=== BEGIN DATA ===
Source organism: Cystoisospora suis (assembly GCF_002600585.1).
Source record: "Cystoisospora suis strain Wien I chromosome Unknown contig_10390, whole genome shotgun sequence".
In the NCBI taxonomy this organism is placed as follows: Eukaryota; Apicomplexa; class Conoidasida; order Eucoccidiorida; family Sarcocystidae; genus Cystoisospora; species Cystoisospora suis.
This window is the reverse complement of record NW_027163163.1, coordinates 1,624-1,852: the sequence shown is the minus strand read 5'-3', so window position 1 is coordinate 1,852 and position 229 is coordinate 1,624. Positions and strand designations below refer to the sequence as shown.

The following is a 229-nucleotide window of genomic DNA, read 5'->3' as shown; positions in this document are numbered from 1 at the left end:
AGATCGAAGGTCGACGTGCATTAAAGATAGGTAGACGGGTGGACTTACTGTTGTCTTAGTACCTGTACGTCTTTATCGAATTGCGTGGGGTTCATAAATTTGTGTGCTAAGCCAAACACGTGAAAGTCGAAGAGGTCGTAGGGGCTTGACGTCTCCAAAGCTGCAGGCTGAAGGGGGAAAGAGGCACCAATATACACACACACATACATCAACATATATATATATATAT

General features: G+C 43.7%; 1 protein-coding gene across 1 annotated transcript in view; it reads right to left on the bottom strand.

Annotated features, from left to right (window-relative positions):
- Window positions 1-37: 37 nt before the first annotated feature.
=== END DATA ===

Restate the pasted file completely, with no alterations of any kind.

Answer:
Source organism: Cystoisospora suis (assembly GCF_002600585.1).
Source record: "Cystoisospora suis strain Wien I chromosome Unknown contig_10390, whole genome shotgun sequence".
In the NCBI taxonomy this organism is placed as follows: Eukaryota; Apicomplexa; class Conoidasida; order Eucoccidiorida; family Sarcocystidae; genus Cystoisospora; species Cystoisospora suis.
This window is the reverse complement of record NW_027163163.1, coordinates 1,624-1,852: the sequence shown is the minus strand read 5'-3', so window position 1 is coordinate 1,852 and position 229 is coordinate 1,624. Positions and strand designations below refer to the sequence as shown.

The following is a 229-nucleotide window of genomic DNA, read 5'->3' as shown; positions in this document are numbered from 1 at the left end:
AGATCGAAGGTCGACGTGCATTAAAGATAGGTAGACGGGTGGACTTACTGTTGTCTTAGTACCTGTACGTCTTTATCGAATTGCGTGGGGTTCATAAATTTGTGTGCTAAGCCAAACACGTGAAAGTCGAAGAGGTCGTAGGGGCTTGACGTCTCCAAAGCTGCAGGCTGAAGGGGGAAAGAGGCACCAATATACACACACACATACATCAACATATATATATATATAT

General features: G+C 43.7%; 1 protein-coding gene across 1 annotated transcript in view; it reads right to left on the bottom strand.

Annotated features, from left to right (window-relative positions):
- Window positions 1-37: 37 nt before the first annotated feature.